Teochew Gasig (潮州教室) is an Instagram and Facebook platform that teaches and explains daily Teochew words and phrases in English, Indonesian and Mandarin. Since its inception in 2021, it has built a strong following among young Teochews from many countries.
The founder of Teochew Gasig is Vivian Lee, who lives on Batam Island. What made this member of Generation Z want to promote our ageless and charming Teochew language to other youngsters on social media? Recently The Teochew Store has had the privilege to chat with Vivian to find out about her journey in running Teochew GaSig.
Image 1 : A Teochew GaSig post on Instagram
The Teochew Store (TTS): Based on what we know, the Teochew people first settled in parts of Indonesia in the 18th century. Do most of the Chinese in Batam understand or speak Teochew?
Vivian Lee (VL): Many Chinese live on Batam Island. You can find us almost everywhere. As far as I know, about half of the local Chinese are Teochews, and the other half are Hokkiens. Most of the Teochews here resettled from other nearby areas in the Riau Archipelago, especially Tanjung Pinang (Bintan Island), Tanjung Balai (Karimun Island) and Tanjung Batu (Kundur Island). My maternal grandfather migrated from Teochew, China to Indonesia in the mid-20th century. He previously lived on Kundur island before he moved to Batam in 1988. He frequently conversed with my mother in Teochew at home, and this was how I got to learn to understand and speak Teochew.
In Batam, many Chinese of my age can speak either Teochew or Hokkien. Besides conversing in our mother tongues at home, many local businesses advertise for employees who are fluent in these two vernaculars so that they are able to communicate with clients and colleagues. These give us both the environment and motivation to learn Teochew.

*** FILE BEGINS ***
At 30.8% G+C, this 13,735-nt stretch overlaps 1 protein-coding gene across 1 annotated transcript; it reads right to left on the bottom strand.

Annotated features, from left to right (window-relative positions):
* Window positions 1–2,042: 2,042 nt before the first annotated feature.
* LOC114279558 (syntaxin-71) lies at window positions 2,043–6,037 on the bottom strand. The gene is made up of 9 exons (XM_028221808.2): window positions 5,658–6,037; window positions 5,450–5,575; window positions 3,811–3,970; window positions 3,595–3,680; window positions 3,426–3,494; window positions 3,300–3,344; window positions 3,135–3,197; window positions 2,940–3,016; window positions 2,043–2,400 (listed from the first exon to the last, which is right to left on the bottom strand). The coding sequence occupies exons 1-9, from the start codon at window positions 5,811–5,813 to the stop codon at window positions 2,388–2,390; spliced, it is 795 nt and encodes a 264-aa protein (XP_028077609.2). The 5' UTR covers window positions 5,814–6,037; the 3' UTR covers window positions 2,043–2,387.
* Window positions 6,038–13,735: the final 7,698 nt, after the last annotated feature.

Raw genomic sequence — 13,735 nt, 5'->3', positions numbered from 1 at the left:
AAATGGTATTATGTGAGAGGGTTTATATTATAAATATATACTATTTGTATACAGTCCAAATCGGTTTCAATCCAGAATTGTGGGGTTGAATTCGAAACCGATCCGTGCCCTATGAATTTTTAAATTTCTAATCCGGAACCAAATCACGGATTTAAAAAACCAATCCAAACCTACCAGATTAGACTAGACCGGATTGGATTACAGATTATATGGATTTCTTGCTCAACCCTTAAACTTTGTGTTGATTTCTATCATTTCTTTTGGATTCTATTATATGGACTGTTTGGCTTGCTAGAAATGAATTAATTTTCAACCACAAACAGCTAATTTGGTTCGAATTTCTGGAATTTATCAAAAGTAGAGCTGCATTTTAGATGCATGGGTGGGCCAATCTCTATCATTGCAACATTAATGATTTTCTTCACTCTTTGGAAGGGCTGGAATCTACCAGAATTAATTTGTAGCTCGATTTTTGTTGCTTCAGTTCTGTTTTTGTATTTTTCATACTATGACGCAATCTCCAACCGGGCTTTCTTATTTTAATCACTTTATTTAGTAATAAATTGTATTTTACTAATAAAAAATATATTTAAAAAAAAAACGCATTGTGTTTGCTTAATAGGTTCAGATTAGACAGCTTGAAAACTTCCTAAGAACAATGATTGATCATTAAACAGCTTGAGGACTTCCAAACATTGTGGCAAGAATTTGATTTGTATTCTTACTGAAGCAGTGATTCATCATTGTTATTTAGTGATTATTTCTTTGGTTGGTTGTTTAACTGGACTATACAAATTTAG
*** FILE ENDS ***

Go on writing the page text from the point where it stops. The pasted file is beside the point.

TTS: What special characteristic does the Teochew spoken in Batam have? How different is it from the Teochew spoken in other places and Singapore? While growing up, did you usually use Teochew to communicate with your family and your friends?
VL: The Teochew spoken in Batam has expressions borrowed from the Malay and Indonesian languages. It is virtually identical to the Teochew used in Singapore. Yet it is different from the Teochew heard in other areas in Indonesia, such as Pontianak.
Our schools teach Indonesian, English and Mandarin. In daily life, I mainly communicate with my friends in Indonesian and Mandarin. Although Teochew and Hokkien are mostly spoken in my family, I used to prefer to express myself in Mandarin. At that time, I did not understand the Teochew language well. Under the influence of movies and television dramas, I perceived Mandarin to be the lingua franca of the young, and Teochew as the language of the old, a language that is out of fashion.
It was only later that I joined a group called Gaginang on the social media platform Discord and discovered that, outside of Southeast Asia, there are also many Teochew communities based in the US and Europe. I began to spend my weekends chatting with Teochews from other countries. Because of the lockdowns during the Covid-19 pandemic, everyone became even more active online. As my knowledge of the Teochew identity and culture deepened, my interest in the Teochew language also grew. Nowadays I take the initiative to use Teochew to speak with my parents. Once when my aunt came to visit, I opened our conversation in Teochew and she was pleasantly surprised by my fluency. This gave me much pride and satisfaction.
TTS: What made you start Teochew GaSig? Your posts introduce Teochew phrases using traditional Chinese written characters, Teochew Peng’im, English, Indonesian and Mandarin. This requires a lot of effort. How long does it take for you to plan, produce and publish every post? Do you have a team behind you or support from any organisations?